On 7 November 2011 the Government announced two changes that widen the scope and accessibility of the New Zealand Export Credit Office to support more New Zealand companies to trade abroad.
The changes will:
- allow the NZECO to add China's Renminbi to its list of approved currencies that it can underwrite its trade guarantees in; and
- give the NZECO more flexibility to support transactions with benefits to New Zealand over and above the level of local value-added content.
Read the full press release on the Beehive website.
Frequently Asked Questions
UPDATING NZECO'S APPROVED CURRENCY LIST
Why include the Renminbi on the NZECO's list of approved currencies?
New Zealand exporters are increasingly under demand from their Chinese buyers to transact directly in the renminbi. Several New Zealand banks have recently introduced the option for New Zealand companies to open renminbi foreign currency accounts, and to convert payments and receipts between renminbi and New Zealand dollars directly.
The inclusion of the renminbi as an NZECO approved currency may help support those exporters who are looking to better leverage opportunities in China, including those arising from New Zealand's Free Trade Agreement.
How do I apply?
The NZECO works with you and your bank. If you are considering offering your buyer payment terms denominated in their local currency, you should discuss this with your bank and the NZECO as quickly as possible.
To qualify, the NZECO must be satisfied that the counterparty risk (e.g. Chinese buyer or bank) is creditworthy and, for short-term trade credits, the exporter must confirm that the private sector is unable to provide or continue to support the export transaction(s) on reasonable terms and conditions.
The NZECO will be contacting financiers to discuss options to issue guarantees in Renminbi.
CHANGING NZECO'S 30% CONTENT RULE
Why are we adapting the measure?
This technical amendment will enable the NZECO to more effectively support a number of NZ companies who are pursuing opportunities as part of the global supply chain, either here or through NZ subsidiaries that they have established overseas.
What will this mean?
The Government has introduced flexibility for the NZECO to support transactions where there are benefits to New Zealand over and above the level of NZ value-added content. This means that NZECO will use one or more of the following to measure New Zealand "economic benefit" instead of its existing 30% New Zealand value-added content rule:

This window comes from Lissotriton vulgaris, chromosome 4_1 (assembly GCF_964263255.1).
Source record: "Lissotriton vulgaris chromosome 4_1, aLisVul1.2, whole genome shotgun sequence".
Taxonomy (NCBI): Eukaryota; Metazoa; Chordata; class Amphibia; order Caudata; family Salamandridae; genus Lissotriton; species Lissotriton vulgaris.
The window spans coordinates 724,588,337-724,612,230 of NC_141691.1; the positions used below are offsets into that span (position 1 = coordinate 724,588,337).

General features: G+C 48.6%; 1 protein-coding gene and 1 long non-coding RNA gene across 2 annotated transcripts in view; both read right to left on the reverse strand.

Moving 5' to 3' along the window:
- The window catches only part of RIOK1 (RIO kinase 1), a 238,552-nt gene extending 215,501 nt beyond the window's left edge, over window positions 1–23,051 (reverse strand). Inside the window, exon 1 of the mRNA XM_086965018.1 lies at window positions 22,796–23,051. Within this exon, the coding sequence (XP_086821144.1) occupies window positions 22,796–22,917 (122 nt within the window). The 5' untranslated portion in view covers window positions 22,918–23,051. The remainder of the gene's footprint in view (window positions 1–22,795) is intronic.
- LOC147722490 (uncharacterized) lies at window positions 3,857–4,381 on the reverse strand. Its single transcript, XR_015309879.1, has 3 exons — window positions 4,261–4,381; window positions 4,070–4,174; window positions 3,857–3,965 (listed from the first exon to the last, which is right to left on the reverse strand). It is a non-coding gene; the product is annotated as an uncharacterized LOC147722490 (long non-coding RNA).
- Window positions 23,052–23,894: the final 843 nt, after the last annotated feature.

Direct financial benefits to New Zealand:
a. The value of the goods or services provided from New Zealand, either solely or in conjunction with other New Zealand residents including expenditure on materials (excluding customs, excise/duties, imports), labour, overheads, and marketing cost elements, or
b. Profit derived from the transaction that will be repatriated back to New Zealand, or
Other indirect New Zealand benefits:
c. The level of intellectual property underpinning the transaction, and the potential to further leverage and grow this intellectual property (for example into new technology or research and development activities), or
d. The potential for growth into countries and industry sectors considered of strategic economic benefit to New Zealand. ( i.e. the NZECO will take into account transactions in countries that are aligned with New Zealand's Free Trade Agreements (existing and proposed) and other cross-government work where sectors are already receiving priority).
What are the implications for NZ jobs?
NZ value-added content remains important. If the NZECO's capacity is squeezed as a result of increased demand then we will make sure that New Zealand content is prioritised.
How do I apply?
The NZECO works with you and your bank. If you are pursuing trade as part of the global supply chain and are unlikely to have 30% NZ value-added content, you should discuss this with your bank and the NZECO as quickly as possible.
The NZECO will be contacting financiers to discuss options to issue guarantees to support exporters operating as part of the global supply chain.